CARACAS, Venezuela – The US has decided to withdraw some of its diplomats from the embassy in Caracas, the Associated Press reported late on the evening of January 24th, citing the State Department.
It is noted that those who are not responsible for particularly important activities will return to the United States, but the diplomatic mission itself will continue to work.
While the U.S mission has begun to buckle under the weight of the reality of their legal expulsion from Venezuela, they may be believe themselves to be engaged in some form of de facto bargaining over the extent of their removal.
On January 23rd, Venezuelan President Nicolas Maduro broke off diplomatic relations with the United States, accusing Washington of inciting a coup d’état. American diplomats were given 72 hours to leave the country.
The states initially refused to comply with the requirements and declared that Maduro was not recognized as a legitimate president.
In response, Venezuelan authorities threatened to cut the US Embassy in Caracas off from light and gas. In addition, the republic announced the closure of its diplomatic missions in the United States.
On Wednesday, the head of the Venezuelan opposition and parliamentary speaker Juan Guaido declared himself interim president of the country . He was recognized as “legitimate” by the United States, Canada, Brazil, Georgia, Guatemala and a number of other countries.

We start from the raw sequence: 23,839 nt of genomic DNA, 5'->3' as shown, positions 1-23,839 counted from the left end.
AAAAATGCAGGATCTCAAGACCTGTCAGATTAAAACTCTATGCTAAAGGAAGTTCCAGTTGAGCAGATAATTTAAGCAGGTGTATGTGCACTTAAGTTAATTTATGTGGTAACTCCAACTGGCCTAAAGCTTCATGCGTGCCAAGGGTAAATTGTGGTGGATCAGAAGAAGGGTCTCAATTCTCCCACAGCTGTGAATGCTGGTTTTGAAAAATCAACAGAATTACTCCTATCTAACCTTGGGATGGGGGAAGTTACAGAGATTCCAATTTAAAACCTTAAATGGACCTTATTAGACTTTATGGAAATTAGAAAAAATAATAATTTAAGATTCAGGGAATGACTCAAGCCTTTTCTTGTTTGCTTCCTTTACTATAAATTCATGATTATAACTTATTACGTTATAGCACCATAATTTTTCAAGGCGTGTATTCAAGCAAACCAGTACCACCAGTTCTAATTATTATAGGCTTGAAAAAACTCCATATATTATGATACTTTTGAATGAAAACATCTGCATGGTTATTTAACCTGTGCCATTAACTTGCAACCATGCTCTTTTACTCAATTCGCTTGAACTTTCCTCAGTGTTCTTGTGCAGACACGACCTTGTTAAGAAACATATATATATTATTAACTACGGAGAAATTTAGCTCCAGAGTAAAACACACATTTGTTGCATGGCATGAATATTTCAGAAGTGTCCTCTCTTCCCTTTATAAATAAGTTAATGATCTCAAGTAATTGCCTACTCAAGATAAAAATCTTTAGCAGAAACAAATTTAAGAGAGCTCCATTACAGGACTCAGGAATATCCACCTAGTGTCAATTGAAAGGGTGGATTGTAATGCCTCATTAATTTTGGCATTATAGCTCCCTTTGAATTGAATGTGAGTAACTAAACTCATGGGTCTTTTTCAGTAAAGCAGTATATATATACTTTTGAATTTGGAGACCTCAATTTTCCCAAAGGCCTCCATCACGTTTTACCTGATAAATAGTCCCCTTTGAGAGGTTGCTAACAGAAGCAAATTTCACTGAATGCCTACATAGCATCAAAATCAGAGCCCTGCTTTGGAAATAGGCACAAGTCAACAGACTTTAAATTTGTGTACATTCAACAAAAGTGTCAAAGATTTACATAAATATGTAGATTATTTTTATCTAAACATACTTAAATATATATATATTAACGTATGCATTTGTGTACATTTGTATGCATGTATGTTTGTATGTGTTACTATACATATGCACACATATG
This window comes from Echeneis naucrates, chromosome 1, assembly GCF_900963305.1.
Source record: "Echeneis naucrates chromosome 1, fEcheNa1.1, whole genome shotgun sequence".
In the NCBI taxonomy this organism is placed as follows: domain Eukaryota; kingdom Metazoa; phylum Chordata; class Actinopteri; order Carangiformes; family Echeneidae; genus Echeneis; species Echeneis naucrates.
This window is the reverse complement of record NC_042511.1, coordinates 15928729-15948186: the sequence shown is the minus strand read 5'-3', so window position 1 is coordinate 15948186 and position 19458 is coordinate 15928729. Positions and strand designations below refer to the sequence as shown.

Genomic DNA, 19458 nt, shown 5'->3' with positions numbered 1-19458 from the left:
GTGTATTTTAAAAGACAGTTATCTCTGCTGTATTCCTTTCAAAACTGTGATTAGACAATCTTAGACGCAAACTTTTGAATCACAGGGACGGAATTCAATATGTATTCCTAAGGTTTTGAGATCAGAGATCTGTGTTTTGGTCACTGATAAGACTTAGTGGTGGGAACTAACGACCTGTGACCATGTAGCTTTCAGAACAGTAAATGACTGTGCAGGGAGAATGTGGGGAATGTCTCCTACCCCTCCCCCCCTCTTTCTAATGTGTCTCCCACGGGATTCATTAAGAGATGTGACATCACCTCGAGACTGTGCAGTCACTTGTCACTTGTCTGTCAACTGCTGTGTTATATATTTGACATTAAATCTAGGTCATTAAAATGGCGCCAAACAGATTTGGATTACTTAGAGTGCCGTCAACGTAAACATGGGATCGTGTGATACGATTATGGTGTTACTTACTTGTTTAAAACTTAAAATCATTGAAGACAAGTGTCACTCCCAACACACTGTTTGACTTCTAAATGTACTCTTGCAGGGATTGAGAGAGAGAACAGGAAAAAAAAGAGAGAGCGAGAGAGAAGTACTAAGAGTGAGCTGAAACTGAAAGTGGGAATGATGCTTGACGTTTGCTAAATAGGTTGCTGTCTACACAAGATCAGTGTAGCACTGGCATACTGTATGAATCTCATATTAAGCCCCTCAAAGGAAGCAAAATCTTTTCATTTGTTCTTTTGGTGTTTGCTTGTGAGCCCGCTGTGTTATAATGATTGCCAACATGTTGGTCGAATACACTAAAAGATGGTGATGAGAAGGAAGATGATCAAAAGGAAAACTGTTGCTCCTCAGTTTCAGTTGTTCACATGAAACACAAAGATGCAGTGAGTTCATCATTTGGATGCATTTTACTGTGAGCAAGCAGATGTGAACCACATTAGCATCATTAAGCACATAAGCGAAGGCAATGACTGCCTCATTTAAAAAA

Russia, China, Cuba and Mexico among many other states, expressed support for the elected president in May 2018, Nicolas Maduro.
At the same time, a ‘quasi- coup d’ état in Venezuela with the support of foreign countries’ was how Moscow characterized the events.
The European Union has been clear on its position – it has no stated opinion on the outcome of the election per se, but has stated no plans to recognize Guaido. The last part would be redundant however, given that Maduro is all three – the elected president, the sitting president (he occupies the president’s office at Palacio de Miraflores) and the acting president (the state apparatus, military, and government under the jurisdiction of the executive branch, all follow his orders, not Guaido’s). In short, the EU continues to recognize Maduro as the president, but Atlanticist pressure upon the EU parliament has resulted in this ‘non-statement’.